Born in New Mexico and based in California, Carla Trujillo is an esteemed fiction writer, editor, educator and a founding member of the Macondo Writers Workshop that Sandra Cisneros established in San Antonio in 1995. Celebrated for her novel What Night Brings (2003) and her work as editor of the Lambda Literary Award-winning anthology Chicana Lesbians: The Girls Our Mothers Warned Us About (1991), Trujillo spoke to Out In SA in advance of her November 2015 appearance at Central Library. Presented in collaboration with Pride Center San Antonio and Trinity University, the reading focused on Trujillo’s new novel, Faith and Fat Chances, and launched her Texas tour with San Antonio’s own Anel Flores, author of Empanada: A Lesbiana Story en Probaditas (2013).
Which writers have inspired you over the years?
I’ve been influenced by writers who can not only craft a good sentence but who move me emotionally, and create interesting characters that I can latch on to. Some of the writers who have inspired me over the years are: Louise Erdrich, Dorothy Allison, Peter Carey, Abraham Verghese, Julia Alvarez, Sherman Alexie, Sandra Cisneros, Dave Eggers, William Faulkner, Lois-Ann Yamanaka and Ayana Mathis. Writers who inspired me as a younger writer were: Rita Mae Brown, Alice Walker, Toni Morrison, Amy Tan and James Baldwin.
Can you give readers insight into one of your main characters?
In my new novel, Faith and Fat Chances, the main character, Pepa Romero, a feisty healer who drinks, smokes and cusses, anchors the story and introduces us to a world of people living on the poor side of Santa Fe, all of whom are facing a life-changing dilemma. Pepa’s character came to me as a “fictional sister” of the tough-talking grandmother in my first novel, What Night Brings. She was also a bit of an amalgam of some of the other women in New Mexico I recall at the local bingo hall I went to as a child with my grandmother — women who gossiped, smoked and could eagle-eye 10 bingo cards all at the same time.
What draws you to this specific genre of writing?
I wrote non-fiction for many years — mainly essays, but found a lot more enjoyment with fiction and the different kinds of challenges and liberties it contains. I was also a first generation college student, then went on and got a Ph.D. in educational psychology, so the next thing I had to do was expunge the academic head-set. I also quickly found out that writing fiction (well) is more difficult than I had ever imagined. But I told myself I had to learn how to write all over again and incorporated the mind-set of discovery, as if I was a first grader composing new sentences for the first time.
If there was a certain actor/actress playing one of your lead characters, who would it be and why?
Sonia Braga would play Pepa, my main character in Faith and Fat Chances. Sonia is feisty, fun, tough, and beautiful, just like Pepa.
How do you think you have evolved creatively?
I don’t have an MFA and told myself I had to learn to write all over again and took my first fiction class in graduate school. Then I continued taking classes from various teachers for many years — most notably Sandra Cisneros and Paul Cohen. Sandra was an enormously generous and gifted teacher but she also pushed and inspired me to do my very best. She encouraged us Macondistas to seek instruction from each other and from other teachers. Paul was also a great teacher because he helped me with form and structure … I also try to challenge myself creatively with each novel I write, focusing on voice, point of view, plot, structure, etc. I think it’s good for writers to step out of their comfort zones.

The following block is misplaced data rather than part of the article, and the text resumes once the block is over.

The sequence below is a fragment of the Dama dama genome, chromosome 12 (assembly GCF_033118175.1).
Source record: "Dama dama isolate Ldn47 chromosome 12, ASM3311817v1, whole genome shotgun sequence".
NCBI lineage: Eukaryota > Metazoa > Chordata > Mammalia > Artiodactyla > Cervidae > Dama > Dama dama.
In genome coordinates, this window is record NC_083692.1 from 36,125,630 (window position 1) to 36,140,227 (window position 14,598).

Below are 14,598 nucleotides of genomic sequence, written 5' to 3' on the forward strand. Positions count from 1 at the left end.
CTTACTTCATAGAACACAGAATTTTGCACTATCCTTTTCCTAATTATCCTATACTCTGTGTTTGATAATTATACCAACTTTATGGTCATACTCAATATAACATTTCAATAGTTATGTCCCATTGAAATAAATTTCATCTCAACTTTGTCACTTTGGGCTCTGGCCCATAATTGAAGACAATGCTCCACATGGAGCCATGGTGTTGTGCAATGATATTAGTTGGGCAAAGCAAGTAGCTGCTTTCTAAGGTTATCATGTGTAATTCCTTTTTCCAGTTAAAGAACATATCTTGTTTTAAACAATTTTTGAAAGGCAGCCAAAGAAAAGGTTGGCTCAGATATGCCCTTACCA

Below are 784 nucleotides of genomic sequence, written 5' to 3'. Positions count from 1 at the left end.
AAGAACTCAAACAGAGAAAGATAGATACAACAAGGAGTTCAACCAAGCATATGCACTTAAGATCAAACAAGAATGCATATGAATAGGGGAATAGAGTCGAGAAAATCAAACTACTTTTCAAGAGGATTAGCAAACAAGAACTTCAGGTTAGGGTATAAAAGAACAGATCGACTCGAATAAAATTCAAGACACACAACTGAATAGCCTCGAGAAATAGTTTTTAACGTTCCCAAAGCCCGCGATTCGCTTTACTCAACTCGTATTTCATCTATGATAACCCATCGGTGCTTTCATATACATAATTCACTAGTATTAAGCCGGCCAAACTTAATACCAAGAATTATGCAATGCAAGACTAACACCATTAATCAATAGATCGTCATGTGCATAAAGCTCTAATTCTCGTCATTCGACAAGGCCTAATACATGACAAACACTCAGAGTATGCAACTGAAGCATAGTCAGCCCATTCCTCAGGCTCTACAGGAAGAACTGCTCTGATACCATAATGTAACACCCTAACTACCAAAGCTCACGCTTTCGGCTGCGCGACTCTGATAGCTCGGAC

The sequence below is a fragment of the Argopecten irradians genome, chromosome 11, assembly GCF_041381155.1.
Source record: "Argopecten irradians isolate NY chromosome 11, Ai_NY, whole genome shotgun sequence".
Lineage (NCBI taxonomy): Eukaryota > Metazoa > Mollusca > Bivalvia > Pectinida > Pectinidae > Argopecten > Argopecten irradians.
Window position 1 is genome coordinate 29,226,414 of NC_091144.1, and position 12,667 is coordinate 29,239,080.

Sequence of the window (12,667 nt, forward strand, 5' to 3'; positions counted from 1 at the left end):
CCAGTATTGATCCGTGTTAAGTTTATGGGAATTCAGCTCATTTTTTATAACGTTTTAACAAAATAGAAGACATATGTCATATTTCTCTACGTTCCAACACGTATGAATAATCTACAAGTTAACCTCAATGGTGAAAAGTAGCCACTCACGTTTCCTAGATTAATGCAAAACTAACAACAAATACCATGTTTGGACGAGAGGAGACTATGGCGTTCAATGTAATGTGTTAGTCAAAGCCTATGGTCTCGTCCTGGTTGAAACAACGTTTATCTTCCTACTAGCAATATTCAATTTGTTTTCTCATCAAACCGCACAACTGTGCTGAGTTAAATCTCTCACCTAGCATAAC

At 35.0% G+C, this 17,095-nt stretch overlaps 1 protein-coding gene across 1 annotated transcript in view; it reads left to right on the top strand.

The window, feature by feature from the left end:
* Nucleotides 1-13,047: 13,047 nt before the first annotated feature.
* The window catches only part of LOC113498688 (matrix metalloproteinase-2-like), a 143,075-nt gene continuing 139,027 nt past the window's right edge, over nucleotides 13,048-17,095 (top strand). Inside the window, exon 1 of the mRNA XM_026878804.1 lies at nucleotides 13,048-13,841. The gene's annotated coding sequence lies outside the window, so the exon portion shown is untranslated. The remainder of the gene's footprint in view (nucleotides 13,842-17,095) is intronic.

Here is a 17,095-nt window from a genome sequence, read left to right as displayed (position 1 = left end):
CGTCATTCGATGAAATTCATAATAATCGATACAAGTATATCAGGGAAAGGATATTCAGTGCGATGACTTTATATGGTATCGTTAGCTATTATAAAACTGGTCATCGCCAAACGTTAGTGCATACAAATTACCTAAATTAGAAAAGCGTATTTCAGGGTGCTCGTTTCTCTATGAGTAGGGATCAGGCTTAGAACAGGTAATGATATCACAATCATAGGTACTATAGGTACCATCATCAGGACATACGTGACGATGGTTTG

What is the easiest thing and the most difficult thing about writing?
I feel inspired by the challenge of writing anything. Trying to do a good job of it, and to hopefully write something that is meaningful to me, is also inspiring. The most difficult thing I find, other than actually sitting in the chair and doing the writing, is doing it consistently and over a long period of time. Easiest thing for me are readings. I love to read and “dramatize” the scenes … speak in the voices of the characters.
Any advice for future LGBTQ writers?
Dedicate yourself to writing and the writing process. The more you write the more your craft develops. Take a class so you have something to turn in regularly. Find good teachers to help you develop your skills. Go to writing retreats such as the Lambda Literary Writers Retreat for Emerging LGBT Voices, VONA [Voices of Our Nation Arts Foundation], Community of Writers at Squaw Valley [and] Bread Loaf Writers’ Conferences. Form a group with other writers who can support and challenge you to be a better writer. Read great books and read a lot.
There are now 10 Texas cities with a population of more than 100,000 that have rules or legislation in place to protect residents or city employees based on sexual orientation or gender identity. Is this a major milestone or a bump on the road to equality?
Legislation promoting equal rights is important and should never be taken for granted. It takes hard work and dedication by LGBTQ people (and allies) to make this world a safer and better place. I spent an earlier part of my life working to bring to light the voices of the invisible … As a writer I see the importance of books and what they can do to validate, inspire and save lives … I’m originally from New Mexico, and felt overwhelmed by the poundage of culture, class and religious doctrine. I later grew up in a working-class community in northern California, and know the cut of prejudice and how it can provoke fear and shame. We all have work to do to continue our fight for equality. At some point, people will eventually see us as fellow human beings, and not as aberrations, or something to tolerate. We’ve made great progress over the years but still have much work to do.